Landscape Design Tips

Landscape design tips for planning a scenic makeover.
Guidance from an expert designer can help you create a lovely and low maintenance landscape.

Whether you love outdoor entertaining or simply crave a tranquil garden space to unwind after a long day, creating a lovely landscape requires planning. Colleen Moran, landscape designer with Southview Design (2014 Best of Edina winner for best landscaper) offers some important tips for transforming your landscape into your own personal oasis.

First, consider how you want to use your space. Do you need a bigger patio for entertaining? Or do you desire a blooming backyard hideaway all your own? Then, identify problems or opportunities such as steep slopes, overgrown jungle areas or obscured views. Among other things, Moran likes to know a homeowner’s preferred style or color schemes. Do you lean more toward an old-world elegance or are your tastes more geared toward the modern aesthetic? Share these thoughts with an experienced landscape designer and be candid about the extent of maintenance you’re up for and about your budget.

While some landscape projects take a week or less, major overhauls can take up to several weeks to complete. Once a project begins, be available to answer questions from your design firm. “Moving an element a couple of feet so it’s more visible from the kitchen window is easier before it’s fully installed,” says Moran.

When considering plant selections, it’s important to account for soil, light and water requirements for each plant. “Most plants sold in local nurseries are hardy in our zone four growing area,” Moran says. “There are some zone five plants available, but they will require more care and probably a micro-climate to thrive. So remember, choosing the right plant for the right area equals lower maintenance.”

Fast growing trees can satisfy the desire for instant gratification. But some fast growing trees, like willow or aspen, have weaker wood and can require more frequent cleanup of branches. Some growers have begun offering newer tree selections that combine a faster growth rate with strong branching structures. “One example is the Sienna Glen Maple,” says Moran. “However, it is very important to include a variety of tree species in your yard so if one is ever affected by disease or insect, not all of your trees will disappear.”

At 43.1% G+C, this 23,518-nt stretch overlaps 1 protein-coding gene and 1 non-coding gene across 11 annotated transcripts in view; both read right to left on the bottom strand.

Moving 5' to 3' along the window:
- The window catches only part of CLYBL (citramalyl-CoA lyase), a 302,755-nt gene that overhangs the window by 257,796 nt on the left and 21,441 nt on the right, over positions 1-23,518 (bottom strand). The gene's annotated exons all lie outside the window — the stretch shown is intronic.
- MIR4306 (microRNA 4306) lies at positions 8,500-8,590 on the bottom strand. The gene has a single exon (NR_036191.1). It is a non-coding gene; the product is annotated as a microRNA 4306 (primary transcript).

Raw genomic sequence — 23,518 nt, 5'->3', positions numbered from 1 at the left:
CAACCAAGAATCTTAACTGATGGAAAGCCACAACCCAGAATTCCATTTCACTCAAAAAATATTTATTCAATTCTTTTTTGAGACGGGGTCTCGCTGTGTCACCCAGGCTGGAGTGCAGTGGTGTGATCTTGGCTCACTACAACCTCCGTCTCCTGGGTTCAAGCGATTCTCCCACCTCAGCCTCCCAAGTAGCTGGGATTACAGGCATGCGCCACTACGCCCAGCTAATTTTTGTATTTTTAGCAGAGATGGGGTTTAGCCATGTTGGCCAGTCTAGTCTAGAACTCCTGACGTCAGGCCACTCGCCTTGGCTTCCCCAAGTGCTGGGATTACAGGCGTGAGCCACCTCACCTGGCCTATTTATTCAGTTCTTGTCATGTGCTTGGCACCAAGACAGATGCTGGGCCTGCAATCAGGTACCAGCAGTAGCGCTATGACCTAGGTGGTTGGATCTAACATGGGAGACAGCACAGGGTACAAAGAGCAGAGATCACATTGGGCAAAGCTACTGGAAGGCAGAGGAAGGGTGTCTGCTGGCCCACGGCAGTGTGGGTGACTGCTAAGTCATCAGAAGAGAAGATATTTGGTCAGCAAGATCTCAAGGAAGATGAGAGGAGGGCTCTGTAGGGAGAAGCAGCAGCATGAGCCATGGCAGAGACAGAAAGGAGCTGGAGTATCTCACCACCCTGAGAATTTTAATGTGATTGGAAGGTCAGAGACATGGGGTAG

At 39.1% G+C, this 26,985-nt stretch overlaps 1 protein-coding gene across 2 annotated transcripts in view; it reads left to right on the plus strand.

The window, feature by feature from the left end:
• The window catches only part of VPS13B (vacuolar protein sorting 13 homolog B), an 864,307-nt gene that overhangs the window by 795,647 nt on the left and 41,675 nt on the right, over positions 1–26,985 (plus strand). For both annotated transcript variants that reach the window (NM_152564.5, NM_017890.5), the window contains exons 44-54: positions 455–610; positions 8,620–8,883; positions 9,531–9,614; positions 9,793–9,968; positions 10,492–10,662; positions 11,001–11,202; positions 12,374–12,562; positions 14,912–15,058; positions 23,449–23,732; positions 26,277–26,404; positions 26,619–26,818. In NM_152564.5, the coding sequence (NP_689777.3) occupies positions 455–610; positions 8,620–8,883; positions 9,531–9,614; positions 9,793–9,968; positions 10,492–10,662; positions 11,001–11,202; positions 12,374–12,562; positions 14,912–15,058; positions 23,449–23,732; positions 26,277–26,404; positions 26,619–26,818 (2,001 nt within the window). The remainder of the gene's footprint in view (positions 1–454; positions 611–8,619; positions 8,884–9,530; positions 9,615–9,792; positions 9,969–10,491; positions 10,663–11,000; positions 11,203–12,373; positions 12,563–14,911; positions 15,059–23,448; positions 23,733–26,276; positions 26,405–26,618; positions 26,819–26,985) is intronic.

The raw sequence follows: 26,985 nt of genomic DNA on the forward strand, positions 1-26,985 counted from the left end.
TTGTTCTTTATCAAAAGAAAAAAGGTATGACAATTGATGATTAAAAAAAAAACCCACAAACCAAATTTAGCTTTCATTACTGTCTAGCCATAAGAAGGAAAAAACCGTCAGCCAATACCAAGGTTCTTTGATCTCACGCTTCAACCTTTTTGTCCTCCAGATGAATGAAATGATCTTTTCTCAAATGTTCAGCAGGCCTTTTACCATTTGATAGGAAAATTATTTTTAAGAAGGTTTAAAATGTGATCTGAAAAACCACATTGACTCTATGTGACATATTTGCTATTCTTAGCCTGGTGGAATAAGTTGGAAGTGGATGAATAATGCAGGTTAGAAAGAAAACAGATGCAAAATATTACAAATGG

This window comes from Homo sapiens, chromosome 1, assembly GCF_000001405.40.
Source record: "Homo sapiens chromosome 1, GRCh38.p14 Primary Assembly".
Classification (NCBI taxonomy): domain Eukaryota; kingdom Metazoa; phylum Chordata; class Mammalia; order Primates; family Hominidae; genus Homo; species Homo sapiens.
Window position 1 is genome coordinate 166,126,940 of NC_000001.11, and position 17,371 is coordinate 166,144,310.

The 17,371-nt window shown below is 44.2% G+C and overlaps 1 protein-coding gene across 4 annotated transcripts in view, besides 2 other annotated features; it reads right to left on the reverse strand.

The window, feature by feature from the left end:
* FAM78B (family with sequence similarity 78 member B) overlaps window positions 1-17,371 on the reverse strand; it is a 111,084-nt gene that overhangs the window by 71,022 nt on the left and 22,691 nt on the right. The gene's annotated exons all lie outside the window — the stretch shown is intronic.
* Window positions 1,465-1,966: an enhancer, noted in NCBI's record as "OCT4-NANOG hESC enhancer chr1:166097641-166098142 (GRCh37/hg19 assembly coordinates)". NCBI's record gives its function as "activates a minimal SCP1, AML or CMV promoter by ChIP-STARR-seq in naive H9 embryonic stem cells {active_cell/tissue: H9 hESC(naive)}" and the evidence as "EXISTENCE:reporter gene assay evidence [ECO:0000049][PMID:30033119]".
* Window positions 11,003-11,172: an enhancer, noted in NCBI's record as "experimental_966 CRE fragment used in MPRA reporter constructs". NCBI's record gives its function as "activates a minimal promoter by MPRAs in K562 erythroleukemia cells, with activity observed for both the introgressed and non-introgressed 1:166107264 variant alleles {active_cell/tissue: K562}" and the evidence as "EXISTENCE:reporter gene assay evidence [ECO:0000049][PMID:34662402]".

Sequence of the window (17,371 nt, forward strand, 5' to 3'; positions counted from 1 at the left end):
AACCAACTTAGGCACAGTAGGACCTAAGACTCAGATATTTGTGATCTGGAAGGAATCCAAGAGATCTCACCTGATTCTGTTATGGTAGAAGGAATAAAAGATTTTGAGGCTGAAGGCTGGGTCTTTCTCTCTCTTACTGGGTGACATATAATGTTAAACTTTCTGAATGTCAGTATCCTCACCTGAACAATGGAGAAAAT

Any incorporated hardscapes should be functional as well as beautiful. A more casual patio area with large joint spaces filled with loose gravel can add to your maintenance time. If you prefer lower maintenance, consider a patio constructed with smaller joints filled with interlocking polymeric sand. Hardscapes are meant to be walkable; when choosing materials, pay attention to any slip or skid hazards.

Landscape planning for smaller yards requires thinking in terms of inches instead of feet. “In a small lot, every inch is valuable and should be used accordingly,” says Moran. But no matter what size or type of property you own, it’s important to avoid planting one of everything with no cohesion. Your outdoor space should be usable and flow from one area to the next. Material selection and colors should coordinate. The style and scale of plantings and structural elements should correspond with the lot and the home. By integrating all of these components, you’ll achieve a unified design to enjoy for years to come.

Popular outdoor elements to consider:

  • Outdoor rooms that include patio, deck, pergolas and kitchens–everything you need to spend hours outdoors with friends and family.
  • Fire and water elements like outdoor fireplaces, fire bowls, fire pits, pizza ovens, basalt water fountains and bowls, pondless waterfalls and features, and ornamental splash pools.
  • Sustainable landscapes with native plantings, rain gardens, permeable pavers and composting.
  • Low voltage lighting.
  • Outdoor stereo and television systems built to withstand Minnesota winters.